Breaking up the collective farms
AbstractThe de-collectivization of Vietnamese agriculture was a crucial step in the country's transition to a market economy. The assignment of land-use rights had to be decentralized and local cadres ostensibly had the power to capture this process. We assess the realized land allocation against explicit counter-factuals. Depending on the region, we find that 95-99 percent of maximum aggregate consumption was realized by a land allocation that generated lower inequality overall, with the poorest absolutely better off. We attribute this outcome to initial conditions at the time of reform and actions by the centre to curtail the power of local elites. Copyright (c) The European Bank for Reconstruction and Development, 2004.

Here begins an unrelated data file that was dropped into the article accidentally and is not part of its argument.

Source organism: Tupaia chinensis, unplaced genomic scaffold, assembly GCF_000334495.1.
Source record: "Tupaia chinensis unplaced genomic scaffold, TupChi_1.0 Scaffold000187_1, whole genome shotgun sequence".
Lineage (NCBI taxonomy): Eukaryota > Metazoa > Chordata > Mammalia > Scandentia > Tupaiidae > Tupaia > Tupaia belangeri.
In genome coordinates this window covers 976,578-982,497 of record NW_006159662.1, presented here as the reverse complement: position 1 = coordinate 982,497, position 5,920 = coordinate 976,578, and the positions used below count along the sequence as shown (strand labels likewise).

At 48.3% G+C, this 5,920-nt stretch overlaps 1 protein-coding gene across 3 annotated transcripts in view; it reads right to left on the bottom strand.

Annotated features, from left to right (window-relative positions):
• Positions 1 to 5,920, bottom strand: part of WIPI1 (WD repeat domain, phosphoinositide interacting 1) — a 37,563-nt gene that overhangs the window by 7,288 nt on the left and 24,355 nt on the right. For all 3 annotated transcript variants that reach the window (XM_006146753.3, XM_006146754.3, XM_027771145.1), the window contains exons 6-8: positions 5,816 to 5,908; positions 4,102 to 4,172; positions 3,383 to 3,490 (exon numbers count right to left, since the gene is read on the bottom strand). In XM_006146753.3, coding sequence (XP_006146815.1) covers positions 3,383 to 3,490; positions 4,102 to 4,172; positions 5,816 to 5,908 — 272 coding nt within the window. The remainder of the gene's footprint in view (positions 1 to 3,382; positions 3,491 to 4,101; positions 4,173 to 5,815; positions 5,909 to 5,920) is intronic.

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Bibliographic InfoArticle provided by The European Bank for Reconstruction and Development in its journal The Economics of Transition.
Volume (Year): 12 (2004)
Issue (Month): 2 (06)
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